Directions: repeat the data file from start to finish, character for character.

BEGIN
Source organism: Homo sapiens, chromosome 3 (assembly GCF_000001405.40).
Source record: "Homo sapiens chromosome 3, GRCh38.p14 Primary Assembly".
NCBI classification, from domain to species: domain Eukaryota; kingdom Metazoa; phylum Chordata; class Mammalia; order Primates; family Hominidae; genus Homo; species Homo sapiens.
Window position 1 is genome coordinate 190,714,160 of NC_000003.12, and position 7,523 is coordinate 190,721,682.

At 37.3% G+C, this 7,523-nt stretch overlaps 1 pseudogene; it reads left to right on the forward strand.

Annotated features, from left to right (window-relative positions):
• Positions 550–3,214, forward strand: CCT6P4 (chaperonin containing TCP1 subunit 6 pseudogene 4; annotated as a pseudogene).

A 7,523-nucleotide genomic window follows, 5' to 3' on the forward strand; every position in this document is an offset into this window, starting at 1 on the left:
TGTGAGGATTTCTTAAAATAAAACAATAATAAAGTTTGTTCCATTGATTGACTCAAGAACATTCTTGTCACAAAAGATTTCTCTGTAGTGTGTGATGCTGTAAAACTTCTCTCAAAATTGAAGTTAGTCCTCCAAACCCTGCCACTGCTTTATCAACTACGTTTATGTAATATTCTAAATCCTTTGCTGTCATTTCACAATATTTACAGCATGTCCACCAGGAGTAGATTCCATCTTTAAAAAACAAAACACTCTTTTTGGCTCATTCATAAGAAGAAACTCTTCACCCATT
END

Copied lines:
Source organism: Homo sapiens, chromosome 3 (assembly GCF_000001405.40).
Source record: "Homo sapiens chromosome 3, GRCh38.p14 Primary Assembly".
NCBI classification, from domain to species: domain Eukaryota; kingdom Metazoa; phylum Chordata; class Mammalia; order Primates; family Hominidae; genus Homo; species Homo sapiens.
Window position 1 is genome coordinate 190,714,160 of NC_000003.12, and position 7,523 is coordinate 190,721,682.

At 37.3% G+C, this 7,523-nt stretch overlaps 1 pseudogene; it reads left to right on the forward strand.

Annotated features, from left to right (window-relative positions):
• Positions 550–3,214, forward strand: CCT6P4 (chaperonin containing TCP1 subunit 6 pseudogene 4; annotated as a pseudogene).

A 7,523-nucleotide genomic window follows, 5' to 3' on the forward strand; every position in this document is an offset into this window, starting at 1 on the left:
TGTGAGGATTTCTTAAAATAAAACAATAATAAAGTTTGTTCCATTGATTGACTCAAGAACATTCTTGTCACAAAAGATTTCTCTGTAGTGTGTGATGCTGTAAAACTTCTCTCAAAATTGAAGTTAGTCCTCCAAACCCTGCCACTGCTTTATCAACTACGTTTATGTAATATTCTAAATCCTTTGCTGTCATTTCACAATATTTACAGCATGTCCACCAGGAGTAGATTCCATCTTTAAAAAACAAAACACTCTTTTTGGCTCATTCATAAGAAGAAACTCTTCACCCATT